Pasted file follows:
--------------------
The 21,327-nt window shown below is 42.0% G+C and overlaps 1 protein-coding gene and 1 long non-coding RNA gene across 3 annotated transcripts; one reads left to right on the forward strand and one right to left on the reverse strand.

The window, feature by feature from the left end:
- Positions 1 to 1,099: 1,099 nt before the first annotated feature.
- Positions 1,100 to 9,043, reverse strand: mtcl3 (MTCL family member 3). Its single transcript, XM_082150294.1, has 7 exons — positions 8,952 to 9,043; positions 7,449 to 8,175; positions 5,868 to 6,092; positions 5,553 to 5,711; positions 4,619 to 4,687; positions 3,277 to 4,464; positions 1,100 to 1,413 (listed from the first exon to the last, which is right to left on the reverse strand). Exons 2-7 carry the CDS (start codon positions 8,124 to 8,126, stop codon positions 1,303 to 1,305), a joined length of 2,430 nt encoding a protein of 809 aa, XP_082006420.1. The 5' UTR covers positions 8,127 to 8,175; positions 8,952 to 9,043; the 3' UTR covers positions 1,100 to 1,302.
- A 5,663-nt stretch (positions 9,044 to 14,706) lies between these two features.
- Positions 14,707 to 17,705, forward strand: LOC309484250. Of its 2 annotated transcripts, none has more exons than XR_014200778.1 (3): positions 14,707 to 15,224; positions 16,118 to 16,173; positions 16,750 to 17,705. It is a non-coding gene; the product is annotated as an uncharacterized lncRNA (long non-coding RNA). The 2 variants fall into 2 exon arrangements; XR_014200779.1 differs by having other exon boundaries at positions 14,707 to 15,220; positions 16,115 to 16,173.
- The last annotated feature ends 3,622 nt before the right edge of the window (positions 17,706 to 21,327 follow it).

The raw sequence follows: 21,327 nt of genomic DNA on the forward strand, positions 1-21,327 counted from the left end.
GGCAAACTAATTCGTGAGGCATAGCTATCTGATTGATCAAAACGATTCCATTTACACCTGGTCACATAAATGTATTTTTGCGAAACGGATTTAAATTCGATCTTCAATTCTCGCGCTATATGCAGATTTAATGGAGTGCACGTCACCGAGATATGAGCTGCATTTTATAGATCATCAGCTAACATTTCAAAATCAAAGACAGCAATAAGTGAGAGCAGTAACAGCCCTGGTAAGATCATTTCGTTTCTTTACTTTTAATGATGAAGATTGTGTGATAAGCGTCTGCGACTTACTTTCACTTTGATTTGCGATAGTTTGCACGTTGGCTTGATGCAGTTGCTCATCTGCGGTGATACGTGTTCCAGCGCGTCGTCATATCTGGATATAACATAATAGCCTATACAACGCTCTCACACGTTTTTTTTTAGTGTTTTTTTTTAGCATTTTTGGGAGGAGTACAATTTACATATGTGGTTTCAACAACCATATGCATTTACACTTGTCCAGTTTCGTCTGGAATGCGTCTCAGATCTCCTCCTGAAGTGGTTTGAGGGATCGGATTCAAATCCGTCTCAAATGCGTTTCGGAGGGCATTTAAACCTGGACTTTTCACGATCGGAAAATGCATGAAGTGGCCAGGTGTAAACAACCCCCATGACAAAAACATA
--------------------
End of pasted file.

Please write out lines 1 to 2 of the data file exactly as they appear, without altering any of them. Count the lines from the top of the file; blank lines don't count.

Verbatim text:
The 21,327-nt window shown below is 42.0% G+C and overlaps 1 protein-coding gene and 1 long non-coding RNA gene across 3 annotated transcripts; one reads left to right on the forward strand and one right to left on the reverse strand.

The window, feature by feature from the left end: